I won't lie to you, I've completely bought into the notion of Jeff Fisher as the next head coach of the St. Louis Rams. As far as what notion Fisher has bought into, we're still waiting to see and have been for days now against the backdrop of incessant leaks to the press about Fisher leaning one way or another based on various reasons. At what point do the Rams, or the Dolphins for that matter, needs to just cut bait?
Since the collapse of the Greatest Show on Turf, the Rams have been known mostly for their futility. They decayed into a dysfunctional organization marked by power struggles and losing football, facilitated by bad drafts and poor free agent decisions. That started to change in 2009 when the team hired Steve Spagnuolo and Billy Devaney.
Fisher is the next step in the natural progress toward winning.
Things got better, but the newbie head coach was given wide latitude to remake the organization, never having had that kind of power before coming to St. Louis. The result was more dysfunction, only a slightly better record on the personnel side and a confused approach to head coaching.
Fisher represents stability, the chance for the franchise to get on firm footing and lay a foundation for the next ten years, if not more. Throughout this people have pointed to his win loss record and proclivity toward a more conservative offense, but that obscures the better points of Fisher's resume.
As friend of the Doug Farrar pointed out, Fisher's record is only part of the story. He managed a team moving from Houston to Memphis to Nashville to a .500 record, not bad considering the disruption. Fisher also has a knack for getting the most of his players, including talented but troubled guys like Albert Haynesworth, Pacman Jones and Vince Young. Fisher even managed to turn a mess in 2009 into .500, going 8-2 over his the final 10 games. Sometimes the record doesn't tell the whole story.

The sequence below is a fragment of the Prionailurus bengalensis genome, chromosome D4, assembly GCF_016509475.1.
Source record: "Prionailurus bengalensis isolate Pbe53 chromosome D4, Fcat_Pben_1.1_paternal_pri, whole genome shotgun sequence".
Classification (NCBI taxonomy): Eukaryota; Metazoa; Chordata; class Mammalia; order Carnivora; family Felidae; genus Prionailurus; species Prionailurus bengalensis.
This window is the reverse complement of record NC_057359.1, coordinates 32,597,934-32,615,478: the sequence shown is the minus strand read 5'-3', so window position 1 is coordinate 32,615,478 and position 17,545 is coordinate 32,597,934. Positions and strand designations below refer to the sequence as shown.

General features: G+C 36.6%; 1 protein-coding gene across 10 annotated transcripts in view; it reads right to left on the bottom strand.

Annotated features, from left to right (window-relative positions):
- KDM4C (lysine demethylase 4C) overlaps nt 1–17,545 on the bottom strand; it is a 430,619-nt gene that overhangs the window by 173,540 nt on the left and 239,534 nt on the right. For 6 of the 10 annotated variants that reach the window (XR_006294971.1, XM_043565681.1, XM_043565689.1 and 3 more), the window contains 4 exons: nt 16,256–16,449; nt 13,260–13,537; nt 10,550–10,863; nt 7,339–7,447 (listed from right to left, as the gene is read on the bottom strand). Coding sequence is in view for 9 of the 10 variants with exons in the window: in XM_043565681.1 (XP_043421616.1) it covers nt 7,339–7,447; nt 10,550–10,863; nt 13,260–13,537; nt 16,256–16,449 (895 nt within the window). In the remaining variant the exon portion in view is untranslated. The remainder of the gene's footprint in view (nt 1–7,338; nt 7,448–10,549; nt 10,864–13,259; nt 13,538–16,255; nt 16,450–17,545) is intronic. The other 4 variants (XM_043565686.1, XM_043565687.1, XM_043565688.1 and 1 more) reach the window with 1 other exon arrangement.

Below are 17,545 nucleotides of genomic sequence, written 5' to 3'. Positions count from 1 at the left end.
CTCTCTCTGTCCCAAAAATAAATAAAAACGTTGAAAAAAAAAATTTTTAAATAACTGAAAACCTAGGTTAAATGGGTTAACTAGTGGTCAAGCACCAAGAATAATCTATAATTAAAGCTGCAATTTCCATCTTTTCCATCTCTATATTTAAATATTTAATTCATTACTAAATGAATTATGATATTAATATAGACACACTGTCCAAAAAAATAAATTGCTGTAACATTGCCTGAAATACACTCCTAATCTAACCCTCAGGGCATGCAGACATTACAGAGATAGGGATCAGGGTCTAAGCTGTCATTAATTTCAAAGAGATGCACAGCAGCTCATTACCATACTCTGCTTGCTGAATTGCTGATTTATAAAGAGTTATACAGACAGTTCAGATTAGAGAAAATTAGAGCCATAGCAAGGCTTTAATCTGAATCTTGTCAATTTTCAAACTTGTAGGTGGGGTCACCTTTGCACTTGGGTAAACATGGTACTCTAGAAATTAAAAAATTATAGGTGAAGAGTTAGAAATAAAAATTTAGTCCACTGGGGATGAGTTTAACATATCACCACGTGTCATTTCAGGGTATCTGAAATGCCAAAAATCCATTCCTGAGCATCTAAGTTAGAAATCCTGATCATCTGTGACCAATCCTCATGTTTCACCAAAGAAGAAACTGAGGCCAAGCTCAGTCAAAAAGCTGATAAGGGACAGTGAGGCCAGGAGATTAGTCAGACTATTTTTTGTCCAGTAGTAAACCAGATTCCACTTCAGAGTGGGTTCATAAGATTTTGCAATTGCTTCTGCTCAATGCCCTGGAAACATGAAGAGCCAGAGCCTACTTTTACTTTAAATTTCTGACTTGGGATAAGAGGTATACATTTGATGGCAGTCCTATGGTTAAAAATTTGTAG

Even more attractive to the Rams is that Fisher isn't known as a power struggle guy. He hires smart coordinators and lets them coach as they see fit, with an appropriate level of oversight from the head coach. Nowhere was that more evident in the success of Gregg Williams and JIm Schwartz, his defensive coordinators. He's involved in the personnel decisions, but allows the personnel department to do their jobs, playing the players he's given to fit the systems he runs.
You see the difference now between Fisher and Spagnuolo's time at Rams Park.
None of that is to suggest that a first time head coach will not work for the Rams. That would depend in part how the structure of the organization looks and how responsibility is delineated with a first-time head coach. The ghosts of Rams Past still haunted the building when Spagnuolo was hired, continuing the poisonous culture that 3k wrote about while the season spiraled in the abyss.
But here we are, still waiting for a decision from Fisher and the negotiations continue to play out in public. Worst of all for the Rams is that leaks from Fisher's camp, or another party, have created a panic about the team potentially moving in light of the lease situation. That's a genie that isn't going to be put back in the bottle until some dotted lines are signed, regardless of any assurances or effort on the part of the Rams to expand their footprint in the community. Winning game again would also help.
The Rams and Dolphins have both lined up other interviews. They can't wait and let other quality coaches get snatched up by other teams, by competitors. But the questions remains, just how much longer should they wait for Jeff Fisher?